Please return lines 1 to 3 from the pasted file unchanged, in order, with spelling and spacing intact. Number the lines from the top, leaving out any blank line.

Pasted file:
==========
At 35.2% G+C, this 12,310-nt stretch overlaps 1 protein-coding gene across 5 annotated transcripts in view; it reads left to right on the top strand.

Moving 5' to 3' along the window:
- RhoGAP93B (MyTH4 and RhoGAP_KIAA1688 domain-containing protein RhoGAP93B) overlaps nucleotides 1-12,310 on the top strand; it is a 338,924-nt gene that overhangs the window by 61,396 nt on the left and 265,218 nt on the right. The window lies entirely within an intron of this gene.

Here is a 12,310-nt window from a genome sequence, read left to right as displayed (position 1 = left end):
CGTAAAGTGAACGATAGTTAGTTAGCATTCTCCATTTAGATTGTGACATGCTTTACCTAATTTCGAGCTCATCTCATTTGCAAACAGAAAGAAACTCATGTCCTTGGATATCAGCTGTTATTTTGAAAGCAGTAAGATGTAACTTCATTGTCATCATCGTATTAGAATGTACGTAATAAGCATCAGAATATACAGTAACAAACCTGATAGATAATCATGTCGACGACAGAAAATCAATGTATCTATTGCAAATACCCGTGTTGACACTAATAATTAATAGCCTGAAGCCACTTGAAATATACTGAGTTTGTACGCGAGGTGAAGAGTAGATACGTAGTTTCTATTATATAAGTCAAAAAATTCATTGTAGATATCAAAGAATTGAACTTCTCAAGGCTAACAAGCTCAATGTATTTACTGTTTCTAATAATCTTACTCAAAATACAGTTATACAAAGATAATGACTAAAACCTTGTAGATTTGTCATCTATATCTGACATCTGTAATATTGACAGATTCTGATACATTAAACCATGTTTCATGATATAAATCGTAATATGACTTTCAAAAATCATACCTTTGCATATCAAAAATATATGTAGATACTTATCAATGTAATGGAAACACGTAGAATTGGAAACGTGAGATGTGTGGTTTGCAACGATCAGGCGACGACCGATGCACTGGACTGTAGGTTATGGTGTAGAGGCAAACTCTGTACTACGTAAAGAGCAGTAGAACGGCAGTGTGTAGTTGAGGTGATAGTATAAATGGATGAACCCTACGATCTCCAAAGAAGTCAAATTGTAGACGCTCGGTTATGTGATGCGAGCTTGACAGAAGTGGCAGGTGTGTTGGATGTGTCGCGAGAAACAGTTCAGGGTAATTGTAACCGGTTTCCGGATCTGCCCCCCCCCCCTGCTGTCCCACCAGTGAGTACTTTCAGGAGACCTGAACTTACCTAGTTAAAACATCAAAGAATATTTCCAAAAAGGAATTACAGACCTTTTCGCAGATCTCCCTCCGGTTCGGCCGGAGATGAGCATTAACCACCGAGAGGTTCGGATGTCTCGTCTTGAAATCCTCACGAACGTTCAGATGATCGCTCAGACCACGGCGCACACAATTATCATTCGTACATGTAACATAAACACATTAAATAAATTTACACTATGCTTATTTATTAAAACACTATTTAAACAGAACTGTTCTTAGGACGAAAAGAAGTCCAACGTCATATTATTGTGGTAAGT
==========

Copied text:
At 35.2% G+C, this 12,310-nt stretch overlaps 1 protein-coding gene across 5 annotated transcripts in view; it reads left to right on the top strand.

Moving 5' to 3' along the window:
- RhoGAP93B (MyTH4 and RhoGAP_KIAA1688 domain-containing protein RhoGAP93B) overlaps nucleotides 1-12,310 on the top strand; it is a 338,924-nt gene that overhangs the window by 61,396 nt on the left and 265,218 nt on the right. The window lies entirely within an intron of this gene.